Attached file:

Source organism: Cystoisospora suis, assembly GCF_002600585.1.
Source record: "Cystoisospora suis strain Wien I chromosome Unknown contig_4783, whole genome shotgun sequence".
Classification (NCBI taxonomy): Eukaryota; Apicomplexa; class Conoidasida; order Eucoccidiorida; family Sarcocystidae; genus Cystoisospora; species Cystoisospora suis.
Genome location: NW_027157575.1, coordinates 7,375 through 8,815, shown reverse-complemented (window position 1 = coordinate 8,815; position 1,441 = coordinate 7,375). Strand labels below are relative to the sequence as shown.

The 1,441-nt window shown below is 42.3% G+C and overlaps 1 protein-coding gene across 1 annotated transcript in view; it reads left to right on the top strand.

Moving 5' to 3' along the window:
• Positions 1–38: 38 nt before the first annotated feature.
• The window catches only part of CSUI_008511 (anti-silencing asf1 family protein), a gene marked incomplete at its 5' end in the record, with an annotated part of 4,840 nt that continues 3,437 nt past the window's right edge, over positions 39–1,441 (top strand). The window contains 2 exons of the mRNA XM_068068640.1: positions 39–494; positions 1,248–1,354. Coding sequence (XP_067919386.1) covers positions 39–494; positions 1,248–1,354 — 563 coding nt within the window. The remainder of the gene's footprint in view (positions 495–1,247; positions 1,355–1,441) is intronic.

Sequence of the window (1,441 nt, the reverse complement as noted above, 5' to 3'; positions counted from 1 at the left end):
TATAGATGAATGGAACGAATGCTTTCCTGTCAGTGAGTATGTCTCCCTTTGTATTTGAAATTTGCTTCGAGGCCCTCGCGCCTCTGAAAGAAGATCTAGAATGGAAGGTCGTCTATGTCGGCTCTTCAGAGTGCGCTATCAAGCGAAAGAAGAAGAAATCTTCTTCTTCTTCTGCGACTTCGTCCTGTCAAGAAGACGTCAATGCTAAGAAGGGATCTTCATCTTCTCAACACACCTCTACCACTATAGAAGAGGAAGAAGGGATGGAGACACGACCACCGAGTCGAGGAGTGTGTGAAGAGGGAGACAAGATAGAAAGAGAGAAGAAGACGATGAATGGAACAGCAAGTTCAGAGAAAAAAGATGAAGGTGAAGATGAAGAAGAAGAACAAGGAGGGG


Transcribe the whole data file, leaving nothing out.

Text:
Source organism: Cystoisospora suis, assembly GCF_002600585.1.
Source record: "Cystoisospora suis strain Wien I chromosome Unknown contig_4783, whole genome shotgun sequence".
Classification (NCBI taxonomy): Eukaryota; Apicomplexa; class Conoidasida; order Eucoccidiorida; family Sarcocystidae; genus Cystoisospora; species Cystoisospora suis.
Genome location: NW_027157575.1, coordinates 7,375 through 8,815, shown reverse-complemented (window position 1 = coordinate 8,815; position 1,441 = coordinate 7,375). Strand labels below are relative to the sequence as shown.

The 1,441-nt window shown below is 42.3% G+C and overlaps 1 protein-coding gene across 1 annotated transcript in view; it reads left to right on the top strand.

Moving 5' to 3' along the window:
• Positions 1–38: 38 nt before the first annotated feature.
• The window catches only part of CSUI_008511 (anti-silencing asf1 family protein), a gene marked incomplete at its 5' end in the record, with an annotated part of 4,840 nt that continues 3,437 nt past the window's right edge, over positions 39–1,441 (top strand). The window contains 2 exons of the mRNA XM_068068640.1: positions 39–494; positions 1,248–1,354. Coding sequence (XP_067919386.1) covers positions 39–494; positions 1,248–1,354 — 563 coding nt within the window. The remainder of the gene's footprint in view (positions 495–1,247; positions 1,355–1,441) is intronic.

Sequence of the window (1,441 nt, the reverse complement as noted above, 5' to 3'; positions counted from 1 at the left end):
TATAGATGAATGGAACGAATGCTTTCCTGTCAGTGAGTATGTCTCCCTTTGTATTTGAAATTTGCTTCGAGGCCCTCGCGCCTCTGAAAGAAGATCTAGAATGGAAGGTCGTCTATGTCGGCTCTTCAGAGTGCGCTATCAAGCGAAAGAAGAAGAAATCTTCTTCTTCTTCTGCGACTTCGTCCTGTCAAGAAGACGTCAATGCTAAGAAGGGATCTTCATCTTCTCAACACACCTCTACCACTATAGAAGAGGAAGAAGGGATGGAGACACGACCACCGAGTCGAGGAGTGTGTGAAGAGGGAGACAAGATAGAAAGAGAGAAGAAGACGATGAATGGAACAGCAAGTTCAGAGAAAAAAGATGAAGGTGAAGATGAAGAAGAAGAACAAGGAGGGG